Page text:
ThatGuy wrote:
Bacchus01 wrote:Bet on countering assets. One doubles. One goes to zero.
I'm interested in the idea that one of the two will double in value. How do I go about selecting two assets in an investment account that are guaranteed to either go to zero or to double?* Or at least to get very close to doubling in one years time frame.
Why would you want to own two assets that are guaranteed to generate a combined zero return?
In order to expand your Roth IRA space, and, once you have it, invest in profitable stuff. So that you can have all of your investments sheltered in the Roth instead of just $5,500 worth.
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Re: Put Infinite Money in a Roth IRA

Post by ThatGuy » Wed Jan 09, 2013 6:55 pm

Wagnerjb wrote:Why would you want to own two assets that are guaranteed to generate a combined zero return?
If I can select two investments that are guaranteed to either double or go to zero, nothing in between, it's only a short hop to select more than two investments that generate a positive return in any 1 year time frame :D

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Re: Put Infinite Money in a Roth IRA

Post by FinancialDave » Wed Jan 09, 2013 7:35 pm

gotherelate wrote:About two-thirds of the way down the thread is this post:

"Posts like this verify the adage that anyone can put anything on the internet."

LOL

I'm not sure everyone on the thread understands the LOL here.

I suspect it is because you can not undo just one Roth account, as they all act as an aggregate -- besides of course the obvious fact that there are no sure things in investing, otherwise we would all be rich.

:oops:
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Re: Put Infinite Money in a Roth IRA

Post by Jack » Wed Jan 09, 2013 8:46 pm

Well, we know there is at least one way to put a lot of money in an IRA. Become a hedge fund manager, take your carried interest, give it a book value of near zero so that it is under the contribution limits, and then put it in your IRA. That is the way you get a $100 million IRA.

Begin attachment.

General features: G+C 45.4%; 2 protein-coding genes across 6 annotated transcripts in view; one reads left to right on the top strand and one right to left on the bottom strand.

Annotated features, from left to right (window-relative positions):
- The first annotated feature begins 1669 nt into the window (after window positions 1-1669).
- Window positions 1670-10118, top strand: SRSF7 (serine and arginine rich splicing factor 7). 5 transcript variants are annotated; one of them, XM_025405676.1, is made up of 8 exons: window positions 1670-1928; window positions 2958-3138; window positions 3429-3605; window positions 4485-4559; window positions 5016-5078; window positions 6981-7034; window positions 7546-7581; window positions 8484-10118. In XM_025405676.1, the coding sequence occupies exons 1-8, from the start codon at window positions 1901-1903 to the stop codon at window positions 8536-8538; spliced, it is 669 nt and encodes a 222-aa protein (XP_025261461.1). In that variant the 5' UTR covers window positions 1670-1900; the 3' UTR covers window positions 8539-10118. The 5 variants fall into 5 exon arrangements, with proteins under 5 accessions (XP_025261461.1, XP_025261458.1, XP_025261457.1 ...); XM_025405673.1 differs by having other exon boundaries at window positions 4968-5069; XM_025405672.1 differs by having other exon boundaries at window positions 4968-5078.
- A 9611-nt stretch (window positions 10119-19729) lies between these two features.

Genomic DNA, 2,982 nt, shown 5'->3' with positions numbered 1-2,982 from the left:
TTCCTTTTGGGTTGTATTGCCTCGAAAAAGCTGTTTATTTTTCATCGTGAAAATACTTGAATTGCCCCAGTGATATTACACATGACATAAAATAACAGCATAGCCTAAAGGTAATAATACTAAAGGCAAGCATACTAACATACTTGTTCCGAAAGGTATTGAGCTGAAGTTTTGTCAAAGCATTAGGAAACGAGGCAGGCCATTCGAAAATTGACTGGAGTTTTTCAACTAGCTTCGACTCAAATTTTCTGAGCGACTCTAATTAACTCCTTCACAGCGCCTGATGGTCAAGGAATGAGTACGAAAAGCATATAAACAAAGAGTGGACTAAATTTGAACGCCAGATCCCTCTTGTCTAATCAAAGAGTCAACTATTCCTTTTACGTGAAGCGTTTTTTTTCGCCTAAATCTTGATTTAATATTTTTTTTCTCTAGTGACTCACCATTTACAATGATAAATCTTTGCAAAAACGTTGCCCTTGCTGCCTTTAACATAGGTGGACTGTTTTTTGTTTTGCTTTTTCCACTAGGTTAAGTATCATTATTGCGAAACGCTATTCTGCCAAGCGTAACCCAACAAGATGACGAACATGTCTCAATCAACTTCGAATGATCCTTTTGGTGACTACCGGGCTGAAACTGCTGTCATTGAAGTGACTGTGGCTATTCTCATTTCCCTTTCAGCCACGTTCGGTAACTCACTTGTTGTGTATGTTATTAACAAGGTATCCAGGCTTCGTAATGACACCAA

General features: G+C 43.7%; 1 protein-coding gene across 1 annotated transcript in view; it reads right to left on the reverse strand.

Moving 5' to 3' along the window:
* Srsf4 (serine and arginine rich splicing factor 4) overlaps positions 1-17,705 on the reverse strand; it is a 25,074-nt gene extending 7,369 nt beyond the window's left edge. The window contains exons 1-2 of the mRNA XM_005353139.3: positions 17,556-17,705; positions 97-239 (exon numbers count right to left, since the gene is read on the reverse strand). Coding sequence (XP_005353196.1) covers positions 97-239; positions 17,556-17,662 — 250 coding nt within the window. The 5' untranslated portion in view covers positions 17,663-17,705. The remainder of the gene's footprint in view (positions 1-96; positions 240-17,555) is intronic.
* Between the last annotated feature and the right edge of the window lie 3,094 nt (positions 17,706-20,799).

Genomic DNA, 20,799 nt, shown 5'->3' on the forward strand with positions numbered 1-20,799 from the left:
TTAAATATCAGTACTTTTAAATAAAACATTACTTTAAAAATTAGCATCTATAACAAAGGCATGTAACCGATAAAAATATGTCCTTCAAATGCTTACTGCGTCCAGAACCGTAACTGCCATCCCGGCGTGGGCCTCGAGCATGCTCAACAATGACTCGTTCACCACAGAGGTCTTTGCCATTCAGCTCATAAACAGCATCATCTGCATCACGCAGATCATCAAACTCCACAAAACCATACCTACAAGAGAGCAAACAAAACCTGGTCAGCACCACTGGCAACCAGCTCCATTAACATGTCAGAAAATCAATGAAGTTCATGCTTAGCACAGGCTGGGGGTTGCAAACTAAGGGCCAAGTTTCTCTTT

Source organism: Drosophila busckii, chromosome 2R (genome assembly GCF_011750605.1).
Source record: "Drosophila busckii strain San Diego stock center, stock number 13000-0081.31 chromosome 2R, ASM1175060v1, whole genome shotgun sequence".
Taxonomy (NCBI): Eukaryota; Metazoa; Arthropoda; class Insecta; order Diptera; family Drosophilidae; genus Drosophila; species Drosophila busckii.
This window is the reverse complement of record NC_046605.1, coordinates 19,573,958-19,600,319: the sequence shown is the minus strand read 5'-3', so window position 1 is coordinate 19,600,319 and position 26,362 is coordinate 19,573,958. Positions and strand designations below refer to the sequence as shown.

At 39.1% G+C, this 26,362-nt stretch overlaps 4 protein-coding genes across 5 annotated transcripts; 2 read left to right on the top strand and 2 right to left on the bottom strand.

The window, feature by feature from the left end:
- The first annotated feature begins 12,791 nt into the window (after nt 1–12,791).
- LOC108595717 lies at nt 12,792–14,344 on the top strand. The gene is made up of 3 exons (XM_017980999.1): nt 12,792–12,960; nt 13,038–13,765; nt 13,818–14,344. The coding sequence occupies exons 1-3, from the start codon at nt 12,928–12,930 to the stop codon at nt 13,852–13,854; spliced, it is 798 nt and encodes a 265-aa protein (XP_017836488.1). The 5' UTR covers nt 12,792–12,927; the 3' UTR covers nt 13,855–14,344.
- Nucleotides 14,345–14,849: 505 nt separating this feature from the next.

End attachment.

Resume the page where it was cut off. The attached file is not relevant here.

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Re: Put Infinite Money in a Roth IRA

Post by archbish99 » Wed Jan 09, 2013 10:46 pm

FinancialDave wrote:
gotherelate wrote:About two-thirds of the way down the thread is this post:

"Posts like this verify the adage that anyone can put anything on the internet."

LOL
I suspect it is because you can not undo just one Roth account, as they all act as an aggregate -- besides of course the obvious fact that there are no sure things in investing, otherwise we would all be rich.
No, it's perfectly legitimate to undo just one of your two contributions. Now, the IRS might come after you for doing the bet-on-opposing-teams approach, since they're interrelated. But a pair of IRAs invested in, say, emerging market small-caps and US Treasury bonds might be a more reasonable scenario to consider.
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Re: Put Infinite Money in a Roth IRA

Post by Wagnerjb » Thu Jan 10, 2013 9:11 am

nisiprius wrote:
Wagnerjb wrote:
ThatGuy wrote:
Bacchus01 wrote:Bet on countering assets. One doubles. One goes to zero.
I'm interested in the idea that one of the two will double in value. How do I go about selecting two assets in an investment account that are guaranteed to either go to zero or to double?* Or at least to get very close to doubling in one years time frame.
Why would you want to own two assets that are guaranteed to generate a combined zero return?
In order to expand your Roth IRA space, and, once you have it, invest in profitable stuff. So that you can have all of your investments sheltered in the Roth instead of just $5,500 worth.